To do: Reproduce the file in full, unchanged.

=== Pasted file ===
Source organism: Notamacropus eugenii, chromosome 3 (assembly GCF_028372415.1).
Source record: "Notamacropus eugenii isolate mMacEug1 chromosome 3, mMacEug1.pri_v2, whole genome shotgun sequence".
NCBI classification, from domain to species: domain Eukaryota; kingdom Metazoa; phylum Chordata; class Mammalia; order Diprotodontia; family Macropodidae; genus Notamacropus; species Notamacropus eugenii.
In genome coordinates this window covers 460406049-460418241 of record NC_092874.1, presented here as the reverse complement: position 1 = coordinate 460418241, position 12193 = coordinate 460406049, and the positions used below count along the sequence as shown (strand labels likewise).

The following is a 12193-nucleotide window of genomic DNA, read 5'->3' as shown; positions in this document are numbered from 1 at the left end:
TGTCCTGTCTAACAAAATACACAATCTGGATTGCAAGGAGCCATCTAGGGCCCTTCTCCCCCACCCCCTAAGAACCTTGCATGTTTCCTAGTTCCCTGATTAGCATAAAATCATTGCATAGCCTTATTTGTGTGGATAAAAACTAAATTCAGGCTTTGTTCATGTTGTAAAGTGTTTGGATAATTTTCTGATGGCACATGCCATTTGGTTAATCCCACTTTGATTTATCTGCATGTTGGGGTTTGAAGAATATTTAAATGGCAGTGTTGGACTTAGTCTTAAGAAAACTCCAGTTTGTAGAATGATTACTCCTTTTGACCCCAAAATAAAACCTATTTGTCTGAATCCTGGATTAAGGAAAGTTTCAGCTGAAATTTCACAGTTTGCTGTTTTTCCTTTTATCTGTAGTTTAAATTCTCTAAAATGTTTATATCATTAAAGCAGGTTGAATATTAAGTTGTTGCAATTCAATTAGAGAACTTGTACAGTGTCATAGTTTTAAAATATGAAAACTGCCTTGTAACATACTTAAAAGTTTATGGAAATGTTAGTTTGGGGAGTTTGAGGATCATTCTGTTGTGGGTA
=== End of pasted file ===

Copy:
Source organism: Notamacropus eugenii, chromosome 3 (assembly GCF_028372415.1).
Source record: "Notamacropus eugenii isolate mMacEug1 chromosome 3, mMacEug1.pri_v2, whole genome shotgun sequence".
NCBI classification, from domain to species: domain Eukaryota; kingdom Metazoa; phylum Chordata; class Mammalia; order Diprotodontia; family Macropodidae; genus Notamacropus; species Notamacropus eugenii.
In genome coordinates this window covers 460406049-460418241 of record NC_092874.1, presented here as the reverse complement: position 1 = coordinate 460418241, position 12193 = coordinate 460406049, and the positions used below count along the sequence as shown (strand labels likewise).

The following is a 12193-nucleotide window of genomic DNA, read 5'->3' as shown; positions in this document are numbered from 1 at the left end:
TGTCCTGTCTAACAAAATACACAATCTGGATTGCAAGGAGCCATCTAGGGCCCTTCTCCCCCACCCCCTAAGAACCTTGCATGTTTCCTAGTTCCCTGATTAGCATAAAATCATTGCATAGCCTTATTTGTGTGGATAAAAACTAAATTCAGGCTTTGTTCATGTTGTAAAGTGTTTGGATAATTTTCTGATGGCACATGCCATTTGGTTAATCCCACTTTGATTTATCTGCATGTTGGGGTTTGAAGAATATTTAAATGGCAGTGTTGGACTTAGTCTTAAGAAAACTCCAGTTTGTAGAATGATTACTCCTTTTGACCCCAAAATAAAACCTATTTGTCTGAATCCTGGATTAAGGAAAGTTTCAGCTGAAATTTCACAGTTTGCTGTTTTTCCTTTTATCTGTAGTTTAAATTCTCTAAAATGTTTATATCATTAAAGCAGGTTGAATATTAAGTTGTTGCAATTCAATTAGAGAACTTGTACAGTGTCATAGTTTTAAAATATGAAAACTGCCTTGTAACATACTTAAAAGTTTATGGAAATGTTAGTTTGGGGAGTTTGAGGATCATTCTGTTGTGGGTA